Mobilization of hematopoietic stem cells: state of the art

Levesque, J-P. J. R. and Winkler, I.G. (2008) Mobilization of hematopoietic stem cells: state of the art. Current Opinion in Organ Transplantation, 13 1: 53-58. doi:10.1097/MOT.0b013e3282f42473


Author Levesque, J-P. J. R.
Winkler, I.G.
Title Mobilization of hematopoietic stem cells: state of the art
Journal name Current Opinion in Organ Transplantation   Check publisher's open access policy
ISSN 1087-2418
Publication date 2008-01-01
Year available 2008
Sub-type Critical review of research, literature review, critical commentary
DOI 10.1097/MOT.0b013e3282f42473
Open Access Status DOI
Volume 13
Issue 1
Start page 53
End page 58
Total pages 6
Place of publication United States of America
Publisher Lippencott, Williams & Wilkins
Language eng
Subject C1
970111 Expanding Knowledge in the Medical and Health Sciences
060103 Cell Development, Proliferation and Death
Abstract Purpose of review: Hematopoietic stem cells (HSCs) normally reside in the bone marrow but can be forced into the blood, a process termed mobilization used clinically to harvest large numbers of HSCs for transplantation. Currently the mobilizing agent of choice is granulocyte colony-stimulating factor; however, not all patients mobilize well. This article reviews recent advances in understanding the molecular mechanisms responsible for the retention of HSCs in the bone marrow, which are perturbed during HSC mobilization, and the clinical application of these findings. Recent findings: The interaction between the chemokine SDF-1/CXCL12 and its receptor CXCR4 is critical to retain HSCs within the bone marrow, leading to the discovery that small synthetic CXCR4 antagonists are potent mobilizing agents that synergize with granulocyte colony-stimulating factor. Separate research has shown that HSC numbers in the bone marrow can be boosted by increasing the number of osteoblasts that support HSCs. Summary: HSC mobilization induced by granulocyte colony-stimulating factor may be enhanced by directly targeting the chemotactic interaction between HSCs and bone marrow stroma with CXCR4 antagonists. When the primary problem is reduced, however, HSC numbers in the bone marrow, due to repeated chemotherapy/radiotherapy treatments, an alternative is to enhance HSC content by enhancing bone formation prior to mobilization.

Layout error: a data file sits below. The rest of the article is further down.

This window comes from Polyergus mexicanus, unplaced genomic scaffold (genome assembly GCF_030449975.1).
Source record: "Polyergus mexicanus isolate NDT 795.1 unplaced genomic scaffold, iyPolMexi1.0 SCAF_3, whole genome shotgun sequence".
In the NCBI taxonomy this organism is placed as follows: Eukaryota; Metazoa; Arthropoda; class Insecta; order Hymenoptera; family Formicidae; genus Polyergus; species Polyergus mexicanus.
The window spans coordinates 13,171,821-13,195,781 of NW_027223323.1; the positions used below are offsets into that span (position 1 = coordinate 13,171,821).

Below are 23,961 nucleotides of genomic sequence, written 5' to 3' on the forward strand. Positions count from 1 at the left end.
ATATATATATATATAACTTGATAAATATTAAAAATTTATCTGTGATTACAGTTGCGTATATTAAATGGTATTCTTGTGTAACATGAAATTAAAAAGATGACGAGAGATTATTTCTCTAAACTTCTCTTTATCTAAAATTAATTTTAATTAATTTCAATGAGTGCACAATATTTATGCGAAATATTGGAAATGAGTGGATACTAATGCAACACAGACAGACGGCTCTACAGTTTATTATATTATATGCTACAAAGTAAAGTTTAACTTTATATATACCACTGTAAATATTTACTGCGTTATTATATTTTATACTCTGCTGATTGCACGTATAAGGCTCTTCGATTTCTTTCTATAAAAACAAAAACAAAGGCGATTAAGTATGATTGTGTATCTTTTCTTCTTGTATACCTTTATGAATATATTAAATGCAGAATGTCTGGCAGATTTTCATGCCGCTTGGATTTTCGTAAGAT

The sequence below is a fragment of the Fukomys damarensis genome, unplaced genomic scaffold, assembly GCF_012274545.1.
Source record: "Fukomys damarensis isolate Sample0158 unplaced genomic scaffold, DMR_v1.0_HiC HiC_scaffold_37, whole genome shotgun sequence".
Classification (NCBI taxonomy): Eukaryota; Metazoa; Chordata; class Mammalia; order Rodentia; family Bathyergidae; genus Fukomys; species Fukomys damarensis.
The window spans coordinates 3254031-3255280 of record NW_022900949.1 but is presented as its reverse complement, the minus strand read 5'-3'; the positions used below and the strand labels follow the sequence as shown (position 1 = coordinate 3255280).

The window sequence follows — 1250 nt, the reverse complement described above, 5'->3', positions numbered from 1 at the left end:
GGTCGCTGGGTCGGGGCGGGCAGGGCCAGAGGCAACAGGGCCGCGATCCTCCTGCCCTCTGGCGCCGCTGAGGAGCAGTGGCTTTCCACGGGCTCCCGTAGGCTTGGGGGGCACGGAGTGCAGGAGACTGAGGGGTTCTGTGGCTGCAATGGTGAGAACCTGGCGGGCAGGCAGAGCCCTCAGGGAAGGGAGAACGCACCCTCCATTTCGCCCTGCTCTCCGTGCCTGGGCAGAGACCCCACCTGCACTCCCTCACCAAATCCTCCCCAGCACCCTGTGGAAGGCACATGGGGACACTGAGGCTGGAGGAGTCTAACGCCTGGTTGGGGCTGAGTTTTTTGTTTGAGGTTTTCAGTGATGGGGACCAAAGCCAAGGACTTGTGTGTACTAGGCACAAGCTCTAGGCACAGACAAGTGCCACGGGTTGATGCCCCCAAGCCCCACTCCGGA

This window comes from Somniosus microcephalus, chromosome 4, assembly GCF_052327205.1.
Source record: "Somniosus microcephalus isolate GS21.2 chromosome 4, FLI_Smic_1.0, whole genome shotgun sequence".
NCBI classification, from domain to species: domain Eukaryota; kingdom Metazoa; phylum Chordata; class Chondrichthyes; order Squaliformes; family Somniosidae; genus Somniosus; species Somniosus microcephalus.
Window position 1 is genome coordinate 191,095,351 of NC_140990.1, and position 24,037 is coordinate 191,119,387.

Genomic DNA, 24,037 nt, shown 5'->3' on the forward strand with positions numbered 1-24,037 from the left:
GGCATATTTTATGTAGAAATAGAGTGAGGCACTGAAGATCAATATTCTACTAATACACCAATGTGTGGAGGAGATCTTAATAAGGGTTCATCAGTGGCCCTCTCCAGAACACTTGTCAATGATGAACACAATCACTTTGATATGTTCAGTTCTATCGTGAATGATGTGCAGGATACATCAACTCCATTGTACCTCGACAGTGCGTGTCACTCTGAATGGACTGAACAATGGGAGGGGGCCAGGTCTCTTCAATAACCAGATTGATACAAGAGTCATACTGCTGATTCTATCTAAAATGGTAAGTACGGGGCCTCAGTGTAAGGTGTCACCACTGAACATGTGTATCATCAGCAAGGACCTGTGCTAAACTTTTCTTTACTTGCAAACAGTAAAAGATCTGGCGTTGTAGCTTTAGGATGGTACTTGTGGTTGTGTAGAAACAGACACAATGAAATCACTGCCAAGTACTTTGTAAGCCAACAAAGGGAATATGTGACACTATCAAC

Keyword Cxcr4 Antagonist
granulocyte colony stimulating factor
hematopoietic stem cell
Mobilization
parathyroid hormone
Transplantation
Q-Index Code C1
Q-Index Status Confirmed Code
Grant ID P50 CA094056
R21 CA110489
R50 CA211466
R21 CA132269
UL1 RR024992
R01 CA152329
R01 CA083845
P30 CA091842
P01 CA101937
UL1 TR000448
R21 CA141523
Institutional Status UQ

Document type: Journal Article
Sub-type: Critical review of research, literature review, critical commentary
Collections: 2009 Higher Education Research Data Collection
School of Medicine Publications
 
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Created: Tue, 07 Apr 2009, 21:48:54 EST by Joanne PRESTON on behalf of School of Medicine